March 27, 2024

Nassau Swim Club is Essential Part of PU’s Value, Goodwill Toward Wider Community

To the Editor:

Last week, one month after you published the devastating news “Nassau Swim Club Lease Terminated,” I was again dismayed to hear from those fighting to save this community pool that Princeton University had again refused to grant them the three-year extension for which they have pleaded for months, to give them a more reasonable amount of time in which to organize “members who expressed willingness to support the club with a range of volunteer tasks as well as financial contributions; plans for a capital fundraising campaign among current members and NSC alumni; optimistic plans for a strengthened 2024 budget; extensive plans for increasing membership in the University and IAS communities and in the larger Princeton area; and innovative programs for children” [February 21, page 1].

The night before an open house which the University had been informed had been planned for this past Friday, March 22, to raise further membership, funding, and public support, a University administrator emailed the NSC Board to restate their determination to close the Club and demolish the pool, repeating their perspective that “the ability of the Club to meet its financial and operational obligations remains doubtful” (“Retrospective,” published on NSC’s website). The timing of this refusal could only work to ensure the continued doubtfulness of NSC’s financial competence. In any case it leaves no room for benefit of doubt, with so much at stake for the town and community.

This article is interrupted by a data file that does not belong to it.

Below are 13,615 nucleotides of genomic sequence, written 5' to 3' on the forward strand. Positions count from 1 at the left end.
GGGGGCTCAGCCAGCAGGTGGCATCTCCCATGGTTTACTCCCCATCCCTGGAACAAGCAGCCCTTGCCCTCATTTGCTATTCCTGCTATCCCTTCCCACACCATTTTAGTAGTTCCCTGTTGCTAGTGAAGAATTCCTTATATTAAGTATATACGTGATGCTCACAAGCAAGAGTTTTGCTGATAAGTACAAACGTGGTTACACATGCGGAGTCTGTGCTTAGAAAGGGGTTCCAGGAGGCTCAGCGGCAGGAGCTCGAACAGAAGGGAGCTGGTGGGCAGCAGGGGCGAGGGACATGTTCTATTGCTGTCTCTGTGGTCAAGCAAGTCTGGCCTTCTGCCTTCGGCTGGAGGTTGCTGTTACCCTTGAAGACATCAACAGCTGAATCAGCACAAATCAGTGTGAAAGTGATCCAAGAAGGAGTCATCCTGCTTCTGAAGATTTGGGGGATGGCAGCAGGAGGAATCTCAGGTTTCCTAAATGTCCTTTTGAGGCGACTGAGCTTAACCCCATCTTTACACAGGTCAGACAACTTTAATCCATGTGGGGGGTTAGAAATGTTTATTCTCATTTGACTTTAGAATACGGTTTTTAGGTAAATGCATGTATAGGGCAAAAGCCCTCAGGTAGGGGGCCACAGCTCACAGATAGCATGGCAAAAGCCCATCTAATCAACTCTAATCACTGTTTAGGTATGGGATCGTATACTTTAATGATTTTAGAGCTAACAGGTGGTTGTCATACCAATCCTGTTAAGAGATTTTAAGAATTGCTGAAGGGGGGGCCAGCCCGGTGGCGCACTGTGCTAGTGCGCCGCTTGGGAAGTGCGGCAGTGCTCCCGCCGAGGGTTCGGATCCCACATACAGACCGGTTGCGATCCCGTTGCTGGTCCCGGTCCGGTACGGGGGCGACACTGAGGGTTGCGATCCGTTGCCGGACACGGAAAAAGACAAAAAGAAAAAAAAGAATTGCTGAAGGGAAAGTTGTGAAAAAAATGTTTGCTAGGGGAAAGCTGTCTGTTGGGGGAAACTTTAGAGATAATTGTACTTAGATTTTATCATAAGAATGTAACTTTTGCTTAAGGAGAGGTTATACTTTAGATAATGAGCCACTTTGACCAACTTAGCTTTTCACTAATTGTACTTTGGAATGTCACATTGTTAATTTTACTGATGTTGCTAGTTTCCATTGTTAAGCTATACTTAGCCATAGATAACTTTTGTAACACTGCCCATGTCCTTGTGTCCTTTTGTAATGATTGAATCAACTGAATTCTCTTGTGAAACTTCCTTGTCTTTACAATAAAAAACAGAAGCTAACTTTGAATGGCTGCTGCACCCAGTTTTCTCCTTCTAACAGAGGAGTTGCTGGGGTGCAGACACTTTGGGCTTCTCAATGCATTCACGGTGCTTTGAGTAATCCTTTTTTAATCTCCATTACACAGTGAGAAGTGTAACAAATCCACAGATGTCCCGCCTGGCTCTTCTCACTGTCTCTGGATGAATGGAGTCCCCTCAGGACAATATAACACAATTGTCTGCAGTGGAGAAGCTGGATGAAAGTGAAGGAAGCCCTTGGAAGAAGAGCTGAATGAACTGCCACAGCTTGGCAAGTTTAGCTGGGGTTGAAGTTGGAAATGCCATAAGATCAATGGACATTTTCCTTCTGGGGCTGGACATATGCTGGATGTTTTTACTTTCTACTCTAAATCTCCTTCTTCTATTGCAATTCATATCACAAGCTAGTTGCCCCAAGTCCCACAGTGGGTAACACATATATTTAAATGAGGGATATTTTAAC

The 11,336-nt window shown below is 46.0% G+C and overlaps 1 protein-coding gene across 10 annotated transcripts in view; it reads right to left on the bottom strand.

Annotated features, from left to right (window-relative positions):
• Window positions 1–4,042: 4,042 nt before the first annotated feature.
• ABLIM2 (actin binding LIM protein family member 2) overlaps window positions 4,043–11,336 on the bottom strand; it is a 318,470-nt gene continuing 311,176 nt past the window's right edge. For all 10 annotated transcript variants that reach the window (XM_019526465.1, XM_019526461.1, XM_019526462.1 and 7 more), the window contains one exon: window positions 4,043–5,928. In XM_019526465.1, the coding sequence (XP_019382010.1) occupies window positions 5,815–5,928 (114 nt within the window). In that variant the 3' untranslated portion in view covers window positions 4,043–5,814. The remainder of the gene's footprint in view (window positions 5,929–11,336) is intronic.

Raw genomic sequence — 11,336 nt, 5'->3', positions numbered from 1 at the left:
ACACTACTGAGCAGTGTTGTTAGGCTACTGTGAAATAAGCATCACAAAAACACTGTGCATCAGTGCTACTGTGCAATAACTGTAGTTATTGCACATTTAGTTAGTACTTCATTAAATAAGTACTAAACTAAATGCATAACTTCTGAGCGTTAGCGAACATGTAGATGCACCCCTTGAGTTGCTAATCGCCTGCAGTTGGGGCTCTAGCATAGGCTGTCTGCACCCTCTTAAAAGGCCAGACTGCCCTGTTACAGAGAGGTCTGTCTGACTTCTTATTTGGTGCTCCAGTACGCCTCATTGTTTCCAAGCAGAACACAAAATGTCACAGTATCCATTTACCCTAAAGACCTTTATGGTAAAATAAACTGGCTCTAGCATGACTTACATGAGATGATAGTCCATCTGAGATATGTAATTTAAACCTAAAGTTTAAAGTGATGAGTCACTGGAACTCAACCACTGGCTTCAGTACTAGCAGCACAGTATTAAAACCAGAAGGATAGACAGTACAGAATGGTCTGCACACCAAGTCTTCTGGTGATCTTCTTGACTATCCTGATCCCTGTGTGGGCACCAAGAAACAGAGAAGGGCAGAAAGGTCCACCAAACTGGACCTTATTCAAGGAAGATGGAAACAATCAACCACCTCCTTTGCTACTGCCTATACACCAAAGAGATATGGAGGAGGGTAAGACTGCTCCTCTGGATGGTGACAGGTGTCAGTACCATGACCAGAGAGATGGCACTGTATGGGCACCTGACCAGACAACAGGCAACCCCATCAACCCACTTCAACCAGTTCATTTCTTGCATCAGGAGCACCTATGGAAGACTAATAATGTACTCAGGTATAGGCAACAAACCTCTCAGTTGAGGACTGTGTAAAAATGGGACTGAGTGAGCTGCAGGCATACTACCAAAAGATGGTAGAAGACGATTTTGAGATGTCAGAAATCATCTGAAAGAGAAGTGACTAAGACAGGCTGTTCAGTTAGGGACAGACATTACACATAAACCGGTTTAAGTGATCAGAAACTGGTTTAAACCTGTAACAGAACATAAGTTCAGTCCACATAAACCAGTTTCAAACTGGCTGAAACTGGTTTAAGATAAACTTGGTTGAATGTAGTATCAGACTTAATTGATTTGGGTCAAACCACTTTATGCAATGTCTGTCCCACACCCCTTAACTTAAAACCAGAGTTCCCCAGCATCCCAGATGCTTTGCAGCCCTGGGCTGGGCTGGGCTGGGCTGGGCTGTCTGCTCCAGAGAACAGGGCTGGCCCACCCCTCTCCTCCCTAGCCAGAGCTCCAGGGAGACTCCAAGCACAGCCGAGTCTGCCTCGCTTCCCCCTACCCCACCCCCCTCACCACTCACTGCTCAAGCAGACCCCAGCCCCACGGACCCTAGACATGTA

It is understandable that Princeton University does not want to be in the pool business. It is costly and there is competition from better-supported pools like Community Park and the costly new one at the Life Time fitness center. On the other hand, the Nassau Swim Club has been a precious resource for a truly diverse community for 60 years. There are Princeton families who have enjoyed summers at this community pool in the woods for multiple generations. It supports families, health and well-being, and community, all in one idyllic place. It is one of the few places I know in Princeton where town residents can gather for exercise, recreation, and community with members of the University and Institute for Advanced Study communities. Beyond all this, the Nassau Swim Club offers swimming lessons and swim teams for children all over Princeton, increasing their well-being, health, and safety.

The University may not want to be in the pool business, but it should be in the business of extending its resources for the benefit of the Town and neighboring institutions. The Nassau Swim Club is an essential part of the University’s value and goodwill toward the wider community in the town of Princeton. Its value to the town’s diverse communities is greater than the cost of supporting a grassroots volunteer organization that is working so hard to better hold up its part of the bargain.

April Alliston
Basin Street